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Into One System

Australia plans to move its genome sequencing labs onto one system, the Sydney Morning Herald reports.

It notes that, currently, each state runs its own genome sequencing lab and that sharing data across them can be cumbersome. For instance, the Herald says researchers from one state lab have to ask another state for their data, which then has to be uploaded to a database and then downloaded, or the researchers have to turn to public databases. This disconnect between states was underscored, it notes, by the COVID-19 pandemic.

"What COVID-19 has done is really highlighted the need for this and pushed the development of it. This is a new technology, and we have not needed it before, but we need it now," Ben Howden from the Doherty Institute tells the Sydney Morning Herald.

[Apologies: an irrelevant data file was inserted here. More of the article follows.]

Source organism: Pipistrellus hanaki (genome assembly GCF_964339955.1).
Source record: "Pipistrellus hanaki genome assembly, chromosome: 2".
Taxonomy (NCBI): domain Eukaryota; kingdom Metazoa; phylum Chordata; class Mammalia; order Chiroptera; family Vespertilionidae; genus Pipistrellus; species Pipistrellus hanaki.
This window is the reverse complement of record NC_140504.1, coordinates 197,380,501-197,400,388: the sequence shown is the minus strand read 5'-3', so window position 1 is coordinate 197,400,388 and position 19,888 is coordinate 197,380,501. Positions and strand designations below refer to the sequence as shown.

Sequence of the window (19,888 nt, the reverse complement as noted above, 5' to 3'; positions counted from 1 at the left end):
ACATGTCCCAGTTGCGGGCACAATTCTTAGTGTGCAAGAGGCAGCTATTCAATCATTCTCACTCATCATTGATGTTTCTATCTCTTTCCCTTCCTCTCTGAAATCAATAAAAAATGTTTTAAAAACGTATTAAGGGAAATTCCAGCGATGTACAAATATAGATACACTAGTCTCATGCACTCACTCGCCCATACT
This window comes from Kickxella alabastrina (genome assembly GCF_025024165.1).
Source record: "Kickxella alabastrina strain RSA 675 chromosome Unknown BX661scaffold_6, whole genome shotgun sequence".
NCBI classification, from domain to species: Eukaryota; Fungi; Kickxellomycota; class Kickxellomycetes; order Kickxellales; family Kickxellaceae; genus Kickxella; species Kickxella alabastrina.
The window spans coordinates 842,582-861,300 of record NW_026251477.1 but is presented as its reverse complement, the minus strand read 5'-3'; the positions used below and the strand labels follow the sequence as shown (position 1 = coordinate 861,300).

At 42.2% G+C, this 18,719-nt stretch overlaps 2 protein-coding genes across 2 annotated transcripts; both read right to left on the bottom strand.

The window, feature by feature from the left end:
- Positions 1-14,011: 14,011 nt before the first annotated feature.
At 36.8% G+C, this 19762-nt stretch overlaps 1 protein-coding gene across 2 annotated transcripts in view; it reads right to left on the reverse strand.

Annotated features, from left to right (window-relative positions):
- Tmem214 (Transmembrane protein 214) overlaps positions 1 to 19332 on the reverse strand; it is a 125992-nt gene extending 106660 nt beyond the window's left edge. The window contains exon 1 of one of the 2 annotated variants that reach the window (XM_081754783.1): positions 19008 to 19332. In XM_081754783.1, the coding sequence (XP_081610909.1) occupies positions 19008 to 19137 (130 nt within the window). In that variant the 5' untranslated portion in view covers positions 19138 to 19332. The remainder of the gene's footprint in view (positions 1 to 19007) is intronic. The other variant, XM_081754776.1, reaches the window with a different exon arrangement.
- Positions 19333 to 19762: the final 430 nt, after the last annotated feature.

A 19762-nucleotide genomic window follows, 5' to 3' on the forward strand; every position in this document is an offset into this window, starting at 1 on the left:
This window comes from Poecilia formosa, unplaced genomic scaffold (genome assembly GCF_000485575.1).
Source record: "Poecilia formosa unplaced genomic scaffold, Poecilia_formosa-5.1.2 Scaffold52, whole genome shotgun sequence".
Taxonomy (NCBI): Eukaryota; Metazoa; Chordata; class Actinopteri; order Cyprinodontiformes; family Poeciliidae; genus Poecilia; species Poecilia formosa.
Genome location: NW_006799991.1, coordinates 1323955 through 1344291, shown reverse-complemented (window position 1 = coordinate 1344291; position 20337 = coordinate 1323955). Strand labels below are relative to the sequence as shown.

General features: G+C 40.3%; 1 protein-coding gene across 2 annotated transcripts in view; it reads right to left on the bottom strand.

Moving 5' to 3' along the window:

The paper reports that a new AUS$3.3 million (US$2.4 million) initiative funded by the Australian government and with support from Illumina aims to have the labs all follow the same standards and enable real-time data sharing, as well as upgrade the labs' sequencing capacity. This, it adds, will enable better monitoring of COVID-19.

The Scan

Interfering With Invasive Mussels

The Chicago Tribune reports that researchers are studying whether RNA interference- or CRISPR-based approaches can combat invasive freshwater mussels.

Participation Analysis

A new study finds that women tend to participate less at scientific meetings but that some changes can lead to increased involvement, the Guardian reports.

Right Whales' Decline

A research study plans to use genetic analysis to gain insight into population decline among North American right whales, according to CBC.

Science Papers Tie Rare Mutations to Short Stature, Immunodeficiency; Present Single-Cell Transcriptomics Map

In Science this week: pair of mutations in one gene uncovered in brothers with short stature and immunodeficiency, and more.